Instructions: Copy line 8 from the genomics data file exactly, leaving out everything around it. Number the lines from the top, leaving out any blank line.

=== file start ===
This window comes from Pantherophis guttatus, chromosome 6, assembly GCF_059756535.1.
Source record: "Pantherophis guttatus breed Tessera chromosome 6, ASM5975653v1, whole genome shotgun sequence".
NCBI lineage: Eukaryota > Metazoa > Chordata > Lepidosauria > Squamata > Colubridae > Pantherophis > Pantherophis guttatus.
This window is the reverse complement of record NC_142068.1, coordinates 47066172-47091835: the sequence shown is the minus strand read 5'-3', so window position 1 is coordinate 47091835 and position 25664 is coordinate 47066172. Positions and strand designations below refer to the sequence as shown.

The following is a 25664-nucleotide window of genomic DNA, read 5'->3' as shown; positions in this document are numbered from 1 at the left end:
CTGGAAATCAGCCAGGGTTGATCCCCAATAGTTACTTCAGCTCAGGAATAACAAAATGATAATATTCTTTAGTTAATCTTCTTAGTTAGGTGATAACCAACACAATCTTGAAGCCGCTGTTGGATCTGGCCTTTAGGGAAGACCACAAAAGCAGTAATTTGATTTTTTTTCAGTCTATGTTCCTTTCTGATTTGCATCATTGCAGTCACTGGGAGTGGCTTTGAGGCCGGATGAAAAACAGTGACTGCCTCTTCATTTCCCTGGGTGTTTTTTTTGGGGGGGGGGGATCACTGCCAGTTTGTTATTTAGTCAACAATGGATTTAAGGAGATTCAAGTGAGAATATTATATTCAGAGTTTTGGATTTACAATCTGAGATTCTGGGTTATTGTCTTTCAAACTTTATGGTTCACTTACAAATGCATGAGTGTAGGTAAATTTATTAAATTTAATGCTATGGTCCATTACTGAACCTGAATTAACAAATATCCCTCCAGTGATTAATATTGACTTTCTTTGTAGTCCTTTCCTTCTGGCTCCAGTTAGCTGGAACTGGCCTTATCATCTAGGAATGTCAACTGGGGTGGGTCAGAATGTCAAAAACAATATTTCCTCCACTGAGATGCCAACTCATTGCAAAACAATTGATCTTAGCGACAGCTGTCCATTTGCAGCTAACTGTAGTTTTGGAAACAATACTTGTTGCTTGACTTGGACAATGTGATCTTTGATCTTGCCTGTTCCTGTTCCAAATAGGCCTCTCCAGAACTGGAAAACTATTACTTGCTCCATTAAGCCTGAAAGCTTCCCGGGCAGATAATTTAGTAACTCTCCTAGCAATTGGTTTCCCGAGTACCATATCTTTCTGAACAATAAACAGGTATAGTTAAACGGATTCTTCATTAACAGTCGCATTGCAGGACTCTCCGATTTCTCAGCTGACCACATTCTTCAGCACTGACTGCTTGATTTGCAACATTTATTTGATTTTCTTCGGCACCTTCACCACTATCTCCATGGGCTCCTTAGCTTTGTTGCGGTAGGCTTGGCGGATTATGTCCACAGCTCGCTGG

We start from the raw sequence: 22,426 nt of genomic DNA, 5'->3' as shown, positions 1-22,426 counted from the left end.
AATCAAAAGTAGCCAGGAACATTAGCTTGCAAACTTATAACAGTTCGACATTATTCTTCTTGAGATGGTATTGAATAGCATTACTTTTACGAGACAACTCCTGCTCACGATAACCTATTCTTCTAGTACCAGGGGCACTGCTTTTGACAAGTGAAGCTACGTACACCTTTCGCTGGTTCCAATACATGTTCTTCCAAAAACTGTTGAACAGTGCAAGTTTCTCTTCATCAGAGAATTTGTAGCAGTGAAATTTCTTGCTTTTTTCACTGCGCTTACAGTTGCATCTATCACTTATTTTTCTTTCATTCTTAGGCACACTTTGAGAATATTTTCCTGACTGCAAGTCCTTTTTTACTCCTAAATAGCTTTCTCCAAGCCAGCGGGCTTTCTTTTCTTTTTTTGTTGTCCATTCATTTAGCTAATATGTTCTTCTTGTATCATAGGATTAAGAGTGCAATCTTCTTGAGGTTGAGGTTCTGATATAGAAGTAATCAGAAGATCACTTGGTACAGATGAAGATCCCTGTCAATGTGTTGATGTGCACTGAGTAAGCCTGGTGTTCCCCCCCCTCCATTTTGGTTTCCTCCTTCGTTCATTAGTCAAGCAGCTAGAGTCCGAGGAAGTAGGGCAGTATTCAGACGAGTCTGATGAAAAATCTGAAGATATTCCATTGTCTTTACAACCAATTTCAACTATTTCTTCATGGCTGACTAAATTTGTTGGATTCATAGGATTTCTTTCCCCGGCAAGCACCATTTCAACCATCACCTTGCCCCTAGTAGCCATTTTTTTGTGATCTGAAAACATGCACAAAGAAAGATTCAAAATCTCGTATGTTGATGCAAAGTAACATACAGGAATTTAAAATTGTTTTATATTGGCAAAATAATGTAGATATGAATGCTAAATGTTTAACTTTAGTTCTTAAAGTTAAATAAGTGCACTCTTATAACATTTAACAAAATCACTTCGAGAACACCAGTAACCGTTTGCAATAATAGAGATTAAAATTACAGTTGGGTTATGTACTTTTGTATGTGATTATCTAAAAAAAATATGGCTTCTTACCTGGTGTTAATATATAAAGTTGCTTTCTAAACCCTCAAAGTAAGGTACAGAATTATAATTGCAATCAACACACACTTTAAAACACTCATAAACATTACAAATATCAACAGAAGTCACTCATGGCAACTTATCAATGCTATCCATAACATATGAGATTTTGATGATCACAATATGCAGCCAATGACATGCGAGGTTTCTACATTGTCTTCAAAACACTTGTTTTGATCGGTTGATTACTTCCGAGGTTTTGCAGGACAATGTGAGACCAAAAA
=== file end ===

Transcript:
AATCAAAAGTAGCCAGGAACATTAGCTTGCAAACTTATAACAGTTCGACATTATTCTTCTTGAGATGGTATTGAATAGCATTACTTTTACGAGACAACTCCTGCTCACGATAACCTATTCTTCTAGTACCAGGGGCACTGCTTTTGACAAGTGAAGCTACGTACACCTTTCGCTGGTTCCAATACATGTTCTTCCAAAAACTGTTGAACAGTGCAAGTTTCTCTTCATCAGAGAATTTGTAGCAGTGAAATTTCTTGCTTTTTTCACTGCGCTTACAGTTGCATCTATCACTTATTTTTCTTTCATTCTTAGGCACACTTTGAGAATATTTTCCTGACTGCAAGTCCTTTTTTACTCCTAAATAGCTTTCTCCAAGCCAGCGGGCTTTCTTTTCTTTTTTTGTTGTCCATTCATTTAGCTAATATGTTCTTCTTGTATCATAGGATTAAGAGTGCAATCTTCTTGAGGTTGAGGTTCTGATATAGAAGTAATCAGAAGATCACTTGGTACAGATGAAGATCCCTGTCAATGTGTTGATGTGCACTGAGTAAGCCTGGTGTTCCCCCCCCTCCATTTTGGTTTCCTCCTTCGTTCATTAGTCAAGCAGCTAGAGTCCGAGGAAGTAGGGCAGTATTCAGACGAGTCTGATGAAAAATCTGAAGATATTCCATTGTCTTTACAACCAATTTCAACTATTTCTTCATGGCTGACTAAATTTGTTGGATTCATAGGATTTCTTTCCCCGGCAAGCACCATTTCAACCATCACCTTGCCCCTAGTAGCCATTTTTTTGTGATCTGAAAACATGCACAAAGAAAGATTCAAAATCTCGTATGTTGATGCAAAGTAACATACAGGAATTTAAAATTGTTTTATATTGGCAAAATAATGTAGATATGAATGCTAAATGTTTAACTTTAGTTCTTAAAGTTAAATAAGTGCACTCTTATAACATTTAACAAAATCACTTCGAGAACACCAGTAACCGTTTGCAATAATAGAGATTAAAATTACAGTTGGGTTATGTACTTTTGTATGTGATTATCTAAAAAAAATATGGCTTCTTACCTGGTGTTAATATATAAAGTTGCTTTCTAAACCCTCAAAGTAAGGTACAGAATTATAATTGCAATCAACACACACTTTAAAACACTCATAAACATTACAAATATCAACAGAAGTCACTCATGGCAACTTATCAATGCTATCCATAACATATGAGATTTTGATGATCACAATATGCAGCCAATGACATGCGAGGTTTCTACATTGTCTTCAAAACACTTGTTTTGATCGGTTGATTACTTCCGAGGTTTTGCAGGACAATGTGAGACCAAAAA